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18 September 2018

Independent Review of the Australian Public Service

By email: APSReview@pmc.gov.au


Dear Panel

Independent review of the Australian Public Service (APS)

Good policy making requires transparent agile techniques and iterative engagement with

stakeholders facilitated by the adoption and judicious use of technology and data.
Increasingly, it also requires cross-portfolio collaboration to harness the full benefits of our

connected societies. In dealing with these complexities the basic principles of best practice

regulation should remain front and centre to ensure regulation and policy remain fit for


Genuine engagement with stakeholders is fundamental to good policy making

It has always been important for policy makers to consult with affected stakeholders as policy

is developed. Failure to do so can lead to policy that does not effectively meet its aims, and/or

causes unintended consequences, and/or imposes unnecessary and costly burdens on

market participants including consumers. Consultation is inadequate when performed too late

in the process, or with a lack of appropriate breadth or depth, or when it does not result in

appropriate changes to policy.

Meaningful engagement extends beyond consultation during the policy development process.
Government and the APS should be accountable for decisions made and policies

implemented. There is sometimes insufficient information available as to why a particular

decision has been made, even where there are significant adverse impacts on individual or

groups of stakeholders. Clarity around decision making would further improve accountability

and deliver better policy.

Trust in institutions, including the institution of government, is declining.1 It is harder for

politicians to enact contentious policy, and yet the most beneficial policy is precisely that which

makes difficult accommodations between different real or perceived interests. Meaningful

consultation can helpfully weigh and potentially align those interests, making policy less

contentious. The alternative will contribute to further deepening mistrust of government and

institutions and make beneficial reform even more difficult.

Policy making is better when agile and transparent rather than linear and opaque

Traditionally the APS develops policy in an opaque, linear manner. Public visibility is often

limited to only two or three points in a long process – perhaps at the beginning when the

1Edelman Global Trust Barometer 2018. http://cms.edelman.com/sites/default/files/2018-

TELSTRA CORPORATION LIMITED (ABN 33 051 775 556) | | 02 8576 2730 | LEVEL 20/400 GEORGE STREET, SYDNEY. NSW. 2000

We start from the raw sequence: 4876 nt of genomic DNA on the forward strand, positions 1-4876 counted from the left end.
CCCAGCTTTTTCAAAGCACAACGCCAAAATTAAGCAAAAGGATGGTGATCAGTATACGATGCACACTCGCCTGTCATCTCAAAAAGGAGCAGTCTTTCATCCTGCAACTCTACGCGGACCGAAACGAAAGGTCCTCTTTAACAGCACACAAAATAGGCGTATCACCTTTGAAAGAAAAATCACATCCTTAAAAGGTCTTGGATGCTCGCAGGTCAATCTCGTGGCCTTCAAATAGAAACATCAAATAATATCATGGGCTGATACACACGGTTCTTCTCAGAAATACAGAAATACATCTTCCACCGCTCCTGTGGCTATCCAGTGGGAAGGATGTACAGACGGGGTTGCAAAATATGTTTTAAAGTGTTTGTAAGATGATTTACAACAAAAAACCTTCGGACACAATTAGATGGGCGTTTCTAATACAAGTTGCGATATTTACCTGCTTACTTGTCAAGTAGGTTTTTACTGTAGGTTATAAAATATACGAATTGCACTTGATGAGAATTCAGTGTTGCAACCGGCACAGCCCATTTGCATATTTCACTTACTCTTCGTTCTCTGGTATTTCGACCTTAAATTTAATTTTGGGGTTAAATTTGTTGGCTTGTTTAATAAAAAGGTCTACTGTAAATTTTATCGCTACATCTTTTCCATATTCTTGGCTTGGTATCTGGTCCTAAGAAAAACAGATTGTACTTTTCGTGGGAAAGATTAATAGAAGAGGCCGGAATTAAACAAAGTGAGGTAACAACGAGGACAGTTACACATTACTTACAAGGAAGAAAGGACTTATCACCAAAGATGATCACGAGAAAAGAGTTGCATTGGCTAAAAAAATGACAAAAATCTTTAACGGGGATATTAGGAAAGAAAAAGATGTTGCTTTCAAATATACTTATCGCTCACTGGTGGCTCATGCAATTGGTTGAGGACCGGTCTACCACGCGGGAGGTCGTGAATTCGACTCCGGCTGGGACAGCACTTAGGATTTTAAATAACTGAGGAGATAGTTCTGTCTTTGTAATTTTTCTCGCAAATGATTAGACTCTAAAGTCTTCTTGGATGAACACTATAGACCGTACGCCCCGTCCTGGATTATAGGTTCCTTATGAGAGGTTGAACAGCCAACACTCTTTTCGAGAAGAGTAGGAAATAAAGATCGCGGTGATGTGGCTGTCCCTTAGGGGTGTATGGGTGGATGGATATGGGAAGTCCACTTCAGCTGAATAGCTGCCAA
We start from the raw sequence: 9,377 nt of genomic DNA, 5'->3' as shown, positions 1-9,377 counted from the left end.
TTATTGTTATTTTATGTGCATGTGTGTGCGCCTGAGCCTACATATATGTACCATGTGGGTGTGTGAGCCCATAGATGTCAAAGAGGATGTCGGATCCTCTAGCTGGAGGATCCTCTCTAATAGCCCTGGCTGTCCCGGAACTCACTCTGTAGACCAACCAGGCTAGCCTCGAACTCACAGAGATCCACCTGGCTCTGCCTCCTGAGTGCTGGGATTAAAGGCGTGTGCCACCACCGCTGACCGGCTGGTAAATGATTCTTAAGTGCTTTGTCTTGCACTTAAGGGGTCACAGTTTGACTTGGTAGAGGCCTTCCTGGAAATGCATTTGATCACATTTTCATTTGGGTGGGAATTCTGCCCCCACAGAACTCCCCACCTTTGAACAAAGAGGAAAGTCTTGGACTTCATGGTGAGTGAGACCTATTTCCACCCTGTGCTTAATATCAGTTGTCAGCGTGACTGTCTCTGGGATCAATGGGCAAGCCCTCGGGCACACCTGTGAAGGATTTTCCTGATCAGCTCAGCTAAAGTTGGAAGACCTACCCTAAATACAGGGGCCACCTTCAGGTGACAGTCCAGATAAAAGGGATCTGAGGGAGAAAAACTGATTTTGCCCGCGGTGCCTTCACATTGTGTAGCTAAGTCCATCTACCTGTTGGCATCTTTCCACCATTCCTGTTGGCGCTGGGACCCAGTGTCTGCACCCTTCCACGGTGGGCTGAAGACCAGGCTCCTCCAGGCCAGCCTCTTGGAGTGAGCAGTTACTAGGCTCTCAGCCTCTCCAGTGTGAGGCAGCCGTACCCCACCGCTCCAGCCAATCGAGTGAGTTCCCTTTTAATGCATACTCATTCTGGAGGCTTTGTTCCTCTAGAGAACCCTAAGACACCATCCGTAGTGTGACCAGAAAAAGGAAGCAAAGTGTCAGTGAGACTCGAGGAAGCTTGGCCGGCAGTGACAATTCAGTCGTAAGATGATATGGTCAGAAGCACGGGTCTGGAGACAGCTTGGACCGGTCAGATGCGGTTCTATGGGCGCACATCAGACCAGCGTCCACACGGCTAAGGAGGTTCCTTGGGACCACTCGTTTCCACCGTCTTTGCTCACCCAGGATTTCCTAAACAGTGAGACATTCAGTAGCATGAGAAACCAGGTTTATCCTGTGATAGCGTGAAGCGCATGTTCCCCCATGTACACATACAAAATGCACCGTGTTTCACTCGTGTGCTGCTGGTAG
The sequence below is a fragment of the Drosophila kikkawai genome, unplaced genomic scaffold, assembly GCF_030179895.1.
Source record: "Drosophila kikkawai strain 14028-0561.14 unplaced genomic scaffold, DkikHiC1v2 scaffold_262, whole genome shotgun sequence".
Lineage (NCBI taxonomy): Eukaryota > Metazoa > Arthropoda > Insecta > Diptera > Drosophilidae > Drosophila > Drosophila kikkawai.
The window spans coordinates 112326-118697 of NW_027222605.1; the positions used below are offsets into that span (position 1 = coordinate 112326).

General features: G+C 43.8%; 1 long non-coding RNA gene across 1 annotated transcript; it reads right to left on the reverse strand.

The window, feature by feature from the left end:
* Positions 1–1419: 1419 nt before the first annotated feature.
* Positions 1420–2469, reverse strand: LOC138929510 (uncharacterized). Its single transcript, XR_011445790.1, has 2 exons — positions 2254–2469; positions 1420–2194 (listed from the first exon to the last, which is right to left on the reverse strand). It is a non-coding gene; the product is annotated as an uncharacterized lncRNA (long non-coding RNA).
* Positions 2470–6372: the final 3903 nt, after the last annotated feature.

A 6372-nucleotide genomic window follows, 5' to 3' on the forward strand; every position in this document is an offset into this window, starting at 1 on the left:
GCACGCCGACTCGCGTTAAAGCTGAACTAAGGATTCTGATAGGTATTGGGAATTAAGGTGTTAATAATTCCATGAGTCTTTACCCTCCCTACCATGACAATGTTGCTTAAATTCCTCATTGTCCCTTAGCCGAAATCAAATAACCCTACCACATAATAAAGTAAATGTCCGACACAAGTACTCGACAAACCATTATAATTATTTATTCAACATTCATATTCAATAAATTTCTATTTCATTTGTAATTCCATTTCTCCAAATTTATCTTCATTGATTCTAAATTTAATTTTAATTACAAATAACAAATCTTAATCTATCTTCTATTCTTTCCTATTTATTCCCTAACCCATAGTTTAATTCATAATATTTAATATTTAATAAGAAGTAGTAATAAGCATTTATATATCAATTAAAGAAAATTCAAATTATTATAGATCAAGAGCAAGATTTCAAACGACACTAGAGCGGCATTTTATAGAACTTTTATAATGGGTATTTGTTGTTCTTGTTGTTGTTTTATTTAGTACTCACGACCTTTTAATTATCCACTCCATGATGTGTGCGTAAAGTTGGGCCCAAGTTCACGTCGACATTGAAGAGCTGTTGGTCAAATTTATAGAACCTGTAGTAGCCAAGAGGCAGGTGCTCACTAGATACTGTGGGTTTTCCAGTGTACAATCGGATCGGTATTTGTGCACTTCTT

Minister announces a policy will be developed on a particular issue, then at the formal

consultation stage when a consultation paper or exposure draft legislation is released, and

finally when the completed policy is announced. There is little or no scope for public input

other than at the formal consultation.

This opaque linear manner of policy development has certain potential consequences. By the

time a consultation paper is released the bureaucracy might already be invested in the

direction the policy has taken, and consequently inclined to limit the scope of consultation

whether or not they are aware of it. Officials might be less willing and able to take the policy in

a new direction or start again, even when that is the optimal course. If they do, the time to

complete the process can be greatly extended.

Policy making does not have to be done this way. Large businesses – akin to the bureaucracy

in size and complexity – are adopting agile methods of product and system development that

should be equally applicable to policy development. Agile methods abandon the traditional,
linear approach to development and instead promote a series of small, quick, incremental,
customer-focused steps, each delivering insights which inform the direction of subsequent


Agile is not the adoption of a pre-defined process and set of development tools. To work

properly it requires a new mindset and culture that is energetically open to iterative

development of process as well as product, and is above all constantly self-reflective and

evidence-driven. It prioritises human interaction over formal process, data over single-
perspective logic and an external focus on the customer or user over an internal focus on the

developers’ own perceived requirements.

From Telstra’s perspective a key question for this review is not whether agile methods of

policy development should be adopted, but how the APS can be organised differently to

enable an agile culture, and what underpinning legislative changes are needed to make that

happen. Telstra is not best placed to comment on those organisational and legislative

imperatives, but as a key stakeholder we encourage the APS to do everything necessary to

facilitate the adoption of agile methods and culture.

Effective cross-portfolio collaboration is increasingly necessary

Markets are becoming increasingly dynamic. Technology enables disruption, but technologies

like 5G and the Internet of Things also enable transformation – of service provision, supply

chains and business processes. Governments want this transformation for its economic

benefits, but the business and use cases are still being defined and developed. It is critical

that during this period the processes of government facilitate and do not impede these


One of the potential barriers to effective transformation is the risk that existing regulation will

get in the way. A topical example of this is rules that assume a driver must always control the

vehicle, and any rule that assumes a human will do something an automated

sensor/monitor/responder could do. Not only must policy making be faster, more agile and

more innovative – it must also be done collaboratively across every relevant part of

Government in ways we have not seen before.

2See for example: McKinsey, From waterfall to agile: How a public-sector agency

successfully changed its system-development approach to become digital, March 2016. The

challenges and benefits of agile policy making are explored in a blog hosted by the Australian

Government Digital Transformation Office and a blog hosted the UK Government’s Civil

Service Policy Lab.

TELSTRA CORPORATION LIMITED (ABN 33 051 775 556) | | 02 8576 2730 | LEVEL 20/400 GEORGE STREET, SYDNEY. NSW. 2000